Saturday 11 May 2019

French inspiration, spectacular scenery & classical music: I chat to festival director Christoph Müller about this year's Gstaad Menuhin Festival

Gstaad, Switzerland
Gstaad, Switzerland
Gstaad is a town in the German-speaking section of the Canton of Bern in southwestern Switzerland. Whilst the area is perhaps well known for its skiing, it is also the home of a major classical musical festival; the Gstaad Menuhin Festival, the second largest festival in Switzerland, founded in 1957 by Yehudi Menuhin, who was director for 40 years. Thanks to the spectacular setting it combines nature with classical music at a high level. This year's festival, which runs from 18 July to 6 September 2019 is presenting 60 concerts in seven weeks. The current director of the festival is Christoph Müller, and we chatted via Skype recently about what this year's festival has to offer.

Saanen Church - one of the Gstaad Menuhin Festival venues
Saanen Church
one of the Gstaad Menuhin Festival venues
Christoph emphasises the festival's special location, which provides not only the natural backdrop but also historic churches with wonderful acoustics, and they use the large festival tent (seating 1800) for symphonic and operatic concerts. Whilst music is the main focus of the festival, it is able to offer a relaxed atmosphere so that visitors can combine relaxing holiday with music, unlike festivals in busier urban areas like Lucerne or Salzburg.

Each year the festival has a theme, and this year it is French music and the city of Paris. Not only is Paris an inspiring melting pot of music, but there is a local aspect to French culture too. Christoph explains that though some sort of barrier exists between German-speaking and French-speaking Switzerland (with two different cultures and two different languages), 500 metres behind the festival venues the French part of Switzerland begins, so French culture is actually very close them. Christoph wants the festival to build a bridge between the two spaces, bringing French music closer to his audience. And French music is not usually performed in such a concentrated way, which makes this year's festival special indeed.

There are different strands, different islands in the programming with chamber music performed in Saanen Church, and symphonic music in the tent. The pianist Bertrand Chamayou is in residence, and in fact Chamayou was very much an inspiration for Christoph to programme this year's festival. Chamamayou will be giving five concerts, both solo recitals and joining with friends such as Sol Gabetta and Alina Ibragimova.

One of the highlights of the symphonic strand is the visit of the Dresden Staatskapelle, which performs at the final concert on 6 September. Usually the orchestra plays at the Lucerne Festival but for the first time its Swiss visit will be to Gstaad instead, where it will be making their festival debut. And Christoph is very proud to be hosting the orchestra. Other festival debutants, include the pianist Yuja Wang and the violinist Hilary Hahn.

The festival tent - Gstaad Menuhin Festival
The festival tent - Gstaad Menuhin Festival
Pianist Gabriela Montero will be giving an unusual recital in the second half of which she will be improvising the accompaniment to a Charlie Chaplin silent film. Improvisation is something for which Montero is famous, and she has been loyal to the festival and they are pleased to be presenting her in this unusual cross-over for the first time.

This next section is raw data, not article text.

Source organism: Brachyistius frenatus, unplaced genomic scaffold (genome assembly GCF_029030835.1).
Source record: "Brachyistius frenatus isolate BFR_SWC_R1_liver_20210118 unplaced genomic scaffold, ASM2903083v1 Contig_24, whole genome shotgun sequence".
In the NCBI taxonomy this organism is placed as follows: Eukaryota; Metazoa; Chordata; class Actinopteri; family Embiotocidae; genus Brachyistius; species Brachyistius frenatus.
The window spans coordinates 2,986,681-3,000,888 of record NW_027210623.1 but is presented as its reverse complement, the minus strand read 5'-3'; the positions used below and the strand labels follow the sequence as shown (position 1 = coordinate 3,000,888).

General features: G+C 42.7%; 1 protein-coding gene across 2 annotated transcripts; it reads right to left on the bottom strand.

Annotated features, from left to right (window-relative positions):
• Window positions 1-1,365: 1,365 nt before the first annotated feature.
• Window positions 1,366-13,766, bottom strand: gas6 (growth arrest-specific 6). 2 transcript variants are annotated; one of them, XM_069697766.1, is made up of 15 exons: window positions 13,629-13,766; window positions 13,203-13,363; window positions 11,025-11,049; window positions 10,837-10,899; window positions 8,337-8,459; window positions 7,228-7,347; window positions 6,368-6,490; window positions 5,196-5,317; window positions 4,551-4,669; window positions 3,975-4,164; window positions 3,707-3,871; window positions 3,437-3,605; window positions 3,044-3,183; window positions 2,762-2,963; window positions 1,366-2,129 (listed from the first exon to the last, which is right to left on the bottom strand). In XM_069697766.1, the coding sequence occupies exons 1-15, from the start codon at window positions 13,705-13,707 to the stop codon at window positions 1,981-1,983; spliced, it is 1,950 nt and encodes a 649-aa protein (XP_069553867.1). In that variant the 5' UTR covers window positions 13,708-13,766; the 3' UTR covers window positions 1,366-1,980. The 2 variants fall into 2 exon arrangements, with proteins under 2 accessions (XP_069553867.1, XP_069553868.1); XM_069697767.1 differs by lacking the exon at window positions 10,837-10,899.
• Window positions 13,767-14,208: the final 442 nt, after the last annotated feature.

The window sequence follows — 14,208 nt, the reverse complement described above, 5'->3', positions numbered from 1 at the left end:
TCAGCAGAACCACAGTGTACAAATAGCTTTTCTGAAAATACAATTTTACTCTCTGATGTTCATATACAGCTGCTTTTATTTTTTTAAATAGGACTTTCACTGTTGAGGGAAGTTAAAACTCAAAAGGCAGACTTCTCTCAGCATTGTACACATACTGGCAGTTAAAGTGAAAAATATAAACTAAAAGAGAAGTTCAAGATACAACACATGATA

70% of the festival's audience is Swiss, generally travelling from cities such as Berne, Lausanne and Basel, with 30% of the audience coming from abroad, notably Germany, France and the UK. Also, the local inhabitants are well connected to the festival. From the very beginning of the festival, Yehudi Menuhin invited local inhabitants and schools, involving them in the festival's classical music, and this remains a tradition.

The festival now has its Discovery education programme with a dedicated member of staff. There is always a performance in the festival which is produced by local children and schools, taking care of the staging, the costumes and the music, and this year it will be Saint-Saens Carnival of the Animals. There are a number of other projects aimed at children, young people and families, all with the intention of preparing them for the concerts in the festival. So there are workshops, introductions to the concerts, meetings with the artists, and festival artists going into schools. This part of the programme is rather new, but has proved very successful.

Christoph feels that the Discovery programme helps young people lose the fear of classical music, and they love it. He sees young people as being essential for the future of classical music, and the festival's aim is to open the door for them, to put the festival's concerts into greater focus in a language that people can understand.

Gstaad Menuhin Festival Discovery programme
Gstaad Menuhin Festival Discovery programme
Another, even newer project, is the festival's digital platform, This is a streaming platform which includes videos of concerts and masterclasses as well as a news stream which combines clips, interviews and introductions. This new digital platform arose because the festival was keen to connect with an audience which consumes music digitally. And as a visual medium, it is a good way to promote not only the music but the beauty of the location.

Full details of the 2019 Gstaad Menuhin Festival from the festival website

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